A local teenager continues a family tradition by collecting donations for archdiocesan ministry from homeless men.
Over the past few weeks, Owen Applestein, a senior from Lower Merion High School in Ardmore, has been making fresh sandwiches and collecting personal hygiene items for St. John’s Hospice (SJH).
Operated by the Archdiocese of Catholic Social Services (CSS), the downtown Philadelphia outreach center has provided care to homeless men for more than 50 years.
Each day of the week, SJH – a beneficiary of the Appeal from Catholic charities — distributes more than 300 meals to its residential and day clients, while providing case management, on-site nursing care, daily showers and a mailroom. The facility is home to some 250 men transitioning from homelessness to independent living each year and has been a lifeline for clients throughout the COVID-19 pandemic.
Applestein said he took on fundraising for his Eagle Scout project, a goal he had envisioned “throughout (his) scouting career.”
A member of the historic Merion Liberty Troop (Boy Scouts of America Troop 71) at Merion Station, Applestein says he knew he wanted to focus on “(going out) to meet people and give back to the community” while winning the highest rank a Boy Scout can achieve.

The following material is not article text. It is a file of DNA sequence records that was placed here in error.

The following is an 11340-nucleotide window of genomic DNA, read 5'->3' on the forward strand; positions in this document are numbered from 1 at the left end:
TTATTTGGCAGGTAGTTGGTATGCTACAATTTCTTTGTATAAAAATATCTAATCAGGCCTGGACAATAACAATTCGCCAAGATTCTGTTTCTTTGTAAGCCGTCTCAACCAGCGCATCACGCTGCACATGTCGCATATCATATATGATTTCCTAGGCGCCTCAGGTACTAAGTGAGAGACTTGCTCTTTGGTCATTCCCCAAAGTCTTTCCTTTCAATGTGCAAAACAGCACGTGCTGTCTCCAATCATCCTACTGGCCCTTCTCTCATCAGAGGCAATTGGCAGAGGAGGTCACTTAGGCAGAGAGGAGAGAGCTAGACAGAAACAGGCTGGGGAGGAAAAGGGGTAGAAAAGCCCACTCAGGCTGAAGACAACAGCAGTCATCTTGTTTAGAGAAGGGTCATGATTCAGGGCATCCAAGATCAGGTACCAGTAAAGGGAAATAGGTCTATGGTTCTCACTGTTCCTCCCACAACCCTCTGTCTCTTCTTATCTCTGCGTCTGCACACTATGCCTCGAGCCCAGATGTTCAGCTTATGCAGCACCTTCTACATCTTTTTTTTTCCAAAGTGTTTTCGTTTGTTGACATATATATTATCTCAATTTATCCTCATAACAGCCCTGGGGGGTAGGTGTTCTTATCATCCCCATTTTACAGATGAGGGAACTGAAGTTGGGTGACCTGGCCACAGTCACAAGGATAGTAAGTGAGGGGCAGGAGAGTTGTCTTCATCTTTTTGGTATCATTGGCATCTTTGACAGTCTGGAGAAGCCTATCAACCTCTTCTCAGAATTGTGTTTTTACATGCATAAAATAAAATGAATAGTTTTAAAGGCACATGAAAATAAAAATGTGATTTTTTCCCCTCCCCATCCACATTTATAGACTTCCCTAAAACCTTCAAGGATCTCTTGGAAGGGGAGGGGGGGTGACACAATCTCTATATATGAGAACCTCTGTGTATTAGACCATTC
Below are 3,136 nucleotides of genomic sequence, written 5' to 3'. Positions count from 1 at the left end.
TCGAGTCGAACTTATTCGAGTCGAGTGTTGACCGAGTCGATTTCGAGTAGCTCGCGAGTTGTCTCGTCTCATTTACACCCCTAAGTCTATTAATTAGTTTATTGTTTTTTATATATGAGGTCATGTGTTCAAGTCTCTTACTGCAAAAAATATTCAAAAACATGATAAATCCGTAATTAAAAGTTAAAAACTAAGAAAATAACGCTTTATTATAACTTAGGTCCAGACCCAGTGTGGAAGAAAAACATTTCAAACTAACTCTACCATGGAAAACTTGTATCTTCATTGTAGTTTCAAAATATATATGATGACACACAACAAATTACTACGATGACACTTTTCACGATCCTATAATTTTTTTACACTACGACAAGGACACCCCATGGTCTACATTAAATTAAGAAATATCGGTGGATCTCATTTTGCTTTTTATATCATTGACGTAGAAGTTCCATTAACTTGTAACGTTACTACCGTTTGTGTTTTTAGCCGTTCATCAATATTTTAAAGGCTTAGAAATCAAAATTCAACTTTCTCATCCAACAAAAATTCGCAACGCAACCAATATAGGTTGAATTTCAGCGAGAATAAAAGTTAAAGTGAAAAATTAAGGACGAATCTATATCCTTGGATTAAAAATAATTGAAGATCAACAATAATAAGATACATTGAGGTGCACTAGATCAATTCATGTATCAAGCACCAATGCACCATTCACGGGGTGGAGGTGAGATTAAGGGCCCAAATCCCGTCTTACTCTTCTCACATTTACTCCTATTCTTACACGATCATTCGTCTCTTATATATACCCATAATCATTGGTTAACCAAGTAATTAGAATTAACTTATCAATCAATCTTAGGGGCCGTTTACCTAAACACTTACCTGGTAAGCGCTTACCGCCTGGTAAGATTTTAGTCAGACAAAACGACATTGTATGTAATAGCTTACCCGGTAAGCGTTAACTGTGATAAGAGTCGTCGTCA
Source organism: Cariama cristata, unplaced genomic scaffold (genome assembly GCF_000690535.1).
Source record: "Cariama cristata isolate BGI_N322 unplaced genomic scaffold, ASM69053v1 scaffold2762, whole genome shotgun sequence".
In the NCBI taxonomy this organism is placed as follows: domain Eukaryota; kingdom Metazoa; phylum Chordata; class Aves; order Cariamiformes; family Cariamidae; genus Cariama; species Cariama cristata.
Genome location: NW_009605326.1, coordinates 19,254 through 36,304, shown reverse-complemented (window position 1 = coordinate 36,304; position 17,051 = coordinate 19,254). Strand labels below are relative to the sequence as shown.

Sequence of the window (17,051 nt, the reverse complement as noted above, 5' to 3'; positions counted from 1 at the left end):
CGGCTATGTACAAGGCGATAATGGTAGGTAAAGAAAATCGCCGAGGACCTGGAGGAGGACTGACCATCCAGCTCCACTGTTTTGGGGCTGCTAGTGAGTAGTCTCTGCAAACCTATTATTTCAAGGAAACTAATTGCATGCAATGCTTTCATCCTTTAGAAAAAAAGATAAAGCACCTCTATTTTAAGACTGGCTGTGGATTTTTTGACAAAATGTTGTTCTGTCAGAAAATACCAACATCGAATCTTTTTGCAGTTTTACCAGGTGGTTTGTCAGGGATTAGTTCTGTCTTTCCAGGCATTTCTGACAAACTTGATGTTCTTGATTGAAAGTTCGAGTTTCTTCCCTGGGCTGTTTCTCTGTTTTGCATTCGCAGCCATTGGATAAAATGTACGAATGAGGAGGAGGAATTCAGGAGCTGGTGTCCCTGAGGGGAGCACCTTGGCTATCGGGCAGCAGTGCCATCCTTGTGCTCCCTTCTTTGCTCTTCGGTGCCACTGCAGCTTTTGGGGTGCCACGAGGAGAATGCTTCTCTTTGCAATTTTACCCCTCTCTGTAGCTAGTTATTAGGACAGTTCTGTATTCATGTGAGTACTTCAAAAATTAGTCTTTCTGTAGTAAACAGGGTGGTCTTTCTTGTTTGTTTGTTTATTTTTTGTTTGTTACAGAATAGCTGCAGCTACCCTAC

Like any savvy scout would, he turned to a wise mentor for guidance: his mother.
“She would help me with ideas, and when she was working in the city before COVID, she would come to St. John’s two or three days a week to (volunteer) in the kitchen,” Applestein said.
Choosing a project that benefited SJH immediately appealed to him, he said.
“I didn’t grow up in Philadelphia; I grew up in the suburbs, where there’s a lot less homelessness,” Applstein said. “When I was traveling in town with my mother, we saw people who needed help. … I wanted to have a lasting impact.
Applestein’s mother reached out to SJH’s Director of Food Services, Permanent Deacon Anthony Willoughby, who was grateful for the support.
During the pandemic, now in its third year, “there have been losses” among SJH’s clientele, he said.
“We’ve lost guys here and…on the street,” Deacon Willoughby said.
At the same time, there have been positives, he noted.
“Some of the guys got housing, and some are working now,” he said.
Yet even with “a lot of good things,” he said, “the struggle is still in the streets. There are still guys out there who are hurting.
And that’s exactly why Applestein wanted to follow in her mother’s footsteps at SJH.
“It’s pretty cool that the next generation is coming back to help out,” he said.